By on February 13, 2017

Other than a few swear words, this feel-good musical is watchable by kids 10 years old and above. For a film that starts with a slightly campy musical number that could alienate viewers just as easily as charm them, this romance sure makes the leap to greatness quickly. Within minutes of that song, it’s apparent how different La La Land is, starting wth Stone, who inhabits Mia so fully that even though she’s a successful actress portraying a struggling one, we forget she’s acting. Even when she breaks into song, it’s rooted in a place so convincing that it almost makes sense she’d be communicating in melody. Her joy feels lke music; her sadness feels like a lament. Gosling is perhaps a little less striking, but not for lack of charm or authenticity; ultimately, he holds his own. And, paired together, they’re the star-crossed lovers that a film like this richly deserves.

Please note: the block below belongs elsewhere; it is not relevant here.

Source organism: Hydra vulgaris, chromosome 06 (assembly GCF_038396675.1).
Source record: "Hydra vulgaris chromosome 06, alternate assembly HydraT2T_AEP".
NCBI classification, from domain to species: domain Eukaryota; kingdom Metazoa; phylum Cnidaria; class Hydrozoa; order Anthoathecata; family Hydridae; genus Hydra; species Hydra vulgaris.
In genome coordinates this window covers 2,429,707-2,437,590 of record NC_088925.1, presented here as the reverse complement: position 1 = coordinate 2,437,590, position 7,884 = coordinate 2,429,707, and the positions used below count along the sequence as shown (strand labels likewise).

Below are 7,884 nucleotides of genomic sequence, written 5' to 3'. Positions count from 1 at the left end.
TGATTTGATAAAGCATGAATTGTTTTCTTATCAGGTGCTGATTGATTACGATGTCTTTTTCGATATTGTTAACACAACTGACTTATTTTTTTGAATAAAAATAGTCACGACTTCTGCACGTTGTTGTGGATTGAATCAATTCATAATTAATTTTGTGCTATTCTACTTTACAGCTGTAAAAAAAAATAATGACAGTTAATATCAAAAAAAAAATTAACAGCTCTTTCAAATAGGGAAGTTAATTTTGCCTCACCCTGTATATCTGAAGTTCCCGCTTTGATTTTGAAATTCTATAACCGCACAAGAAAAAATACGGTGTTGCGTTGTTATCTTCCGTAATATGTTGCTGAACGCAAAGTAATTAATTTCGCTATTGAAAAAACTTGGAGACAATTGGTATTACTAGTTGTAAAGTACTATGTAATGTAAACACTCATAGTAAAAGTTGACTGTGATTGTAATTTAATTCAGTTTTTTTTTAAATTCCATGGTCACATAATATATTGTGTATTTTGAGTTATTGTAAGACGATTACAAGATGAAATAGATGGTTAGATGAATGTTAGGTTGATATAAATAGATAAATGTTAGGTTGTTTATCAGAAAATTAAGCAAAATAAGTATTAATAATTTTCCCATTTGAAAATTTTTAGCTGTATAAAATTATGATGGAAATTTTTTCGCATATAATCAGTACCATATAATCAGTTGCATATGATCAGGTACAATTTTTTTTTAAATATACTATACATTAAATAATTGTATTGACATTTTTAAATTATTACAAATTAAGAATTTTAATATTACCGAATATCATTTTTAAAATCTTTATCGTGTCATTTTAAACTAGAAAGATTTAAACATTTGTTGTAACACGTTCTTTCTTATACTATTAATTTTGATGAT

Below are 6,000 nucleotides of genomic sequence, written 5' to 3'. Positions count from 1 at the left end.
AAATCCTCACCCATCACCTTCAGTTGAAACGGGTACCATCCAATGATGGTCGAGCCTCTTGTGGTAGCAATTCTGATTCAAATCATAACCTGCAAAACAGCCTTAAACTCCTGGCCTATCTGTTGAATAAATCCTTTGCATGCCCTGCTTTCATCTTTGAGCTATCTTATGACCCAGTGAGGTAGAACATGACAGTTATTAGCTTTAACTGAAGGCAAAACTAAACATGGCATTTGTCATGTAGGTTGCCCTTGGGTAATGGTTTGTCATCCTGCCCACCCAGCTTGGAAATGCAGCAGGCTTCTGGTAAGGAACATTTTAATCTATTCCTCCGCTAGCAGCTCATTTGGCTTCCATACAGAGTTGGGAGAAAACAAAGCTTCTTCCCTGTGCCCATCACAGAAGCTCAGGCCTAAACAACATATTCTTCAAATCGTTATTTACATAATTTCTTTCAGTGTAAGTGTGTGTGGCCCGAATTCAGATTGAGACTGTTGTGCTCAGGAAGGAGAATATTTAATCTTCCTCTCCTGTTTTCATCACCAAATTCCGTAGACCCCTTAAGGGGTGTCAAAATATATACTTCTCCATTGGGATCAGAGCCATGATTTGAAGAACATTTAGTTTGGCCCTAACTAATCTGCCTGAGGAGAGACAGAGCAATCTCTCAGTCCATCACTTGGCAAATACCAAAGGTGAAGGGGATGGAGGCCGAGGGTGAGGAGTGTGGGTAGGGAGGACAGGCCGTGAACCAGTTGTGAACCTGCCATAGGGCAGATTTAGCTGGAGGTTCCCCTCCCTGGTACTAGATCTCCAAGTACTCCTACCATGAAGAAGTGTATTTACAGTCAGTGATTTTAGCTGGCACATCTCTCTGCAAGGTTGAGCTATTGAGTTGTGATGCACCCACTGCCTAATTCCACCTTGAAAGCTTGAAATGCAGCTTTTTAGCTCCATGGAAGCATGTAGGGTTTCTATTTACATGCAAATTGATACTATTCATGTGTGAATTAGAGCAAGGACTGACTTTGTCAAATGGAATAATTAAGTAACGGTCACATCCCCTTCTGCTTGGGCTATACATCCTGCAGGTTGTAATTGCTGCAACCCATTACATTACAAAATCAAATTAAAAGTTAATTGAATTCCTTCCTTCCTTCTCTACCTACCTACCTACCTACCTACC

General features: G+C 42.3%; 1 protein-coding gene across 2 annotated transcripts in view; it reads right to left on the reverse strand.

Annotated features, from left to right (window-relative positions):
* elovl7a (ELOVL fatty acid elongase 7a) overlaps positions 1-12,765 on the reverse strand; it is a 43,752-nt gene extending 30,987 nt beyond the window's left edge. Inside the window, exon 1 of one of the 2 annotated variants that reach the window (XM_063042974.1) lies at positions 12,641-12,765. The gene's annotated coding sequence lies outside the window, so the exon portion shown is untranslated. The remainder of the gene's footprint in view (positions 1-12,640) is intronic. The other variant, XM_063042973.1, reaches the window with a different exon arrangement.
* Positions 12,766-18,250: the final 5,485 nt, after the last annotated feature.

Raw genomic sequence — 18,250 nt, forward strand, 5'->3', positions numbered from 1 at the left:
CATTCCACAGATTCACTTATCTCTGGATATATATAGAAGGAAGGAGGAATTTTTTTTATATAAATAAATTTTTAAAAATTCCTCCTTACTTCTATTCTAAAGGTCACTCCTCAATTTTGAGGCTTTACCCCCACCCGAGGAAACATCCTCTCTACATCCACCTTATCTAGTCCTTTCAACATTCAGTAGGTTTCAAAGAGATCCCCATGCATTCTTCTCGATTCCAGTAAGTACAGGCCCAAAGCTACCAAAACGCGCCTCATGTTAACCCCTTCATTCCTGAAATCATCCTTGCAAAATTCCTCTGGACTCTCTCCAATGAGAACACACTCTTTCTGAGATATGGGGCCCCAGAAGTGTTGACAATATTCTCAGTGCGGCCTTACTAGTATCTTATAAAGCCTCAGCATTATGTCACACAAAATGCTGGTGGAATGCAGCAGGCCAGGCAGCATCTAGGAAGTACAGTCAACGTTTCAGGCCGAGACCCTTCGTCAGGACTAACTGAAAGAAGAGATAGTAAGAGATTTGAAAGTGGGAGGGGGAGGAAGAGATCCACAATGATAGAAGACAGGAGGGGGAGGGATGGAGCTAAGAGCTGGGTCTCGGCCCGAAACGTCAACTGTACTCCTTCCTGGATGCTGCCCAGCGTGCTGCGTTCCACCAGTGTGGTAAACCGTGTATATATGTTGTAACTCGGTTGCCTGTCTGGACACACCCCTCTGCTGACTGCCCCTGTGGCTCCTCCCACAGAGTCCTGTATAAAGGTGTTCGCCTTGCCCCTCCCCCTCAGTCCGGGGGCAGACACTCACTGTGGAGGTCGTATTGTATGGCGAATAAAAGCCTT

Beyond the chemistry of its stars and a brilliant score, La La Land has the one element that’s essential to a nearly perfect movie: a script that manages to take a well-worn theme — boy meets girl, boy and girl fall in love, boy and girl discover that loving someone doesn’t solve everything — and make it feel new. And not just new, but also heartbreakingly wise (we can’t say much more for fear of spoilers). La La Land is also an ode to Los Angeles; the city unfurls in all its Technicolor glory. Perhaps the look and feel are what bring out the melancholy in the film’s story. You need light to find the darkness — and the darkness to appreciate what’s bright. La La Land will take your breath away and break your heart, even as it helps you find an even deeper capacity for love.  Age 10+ Out Feb 24

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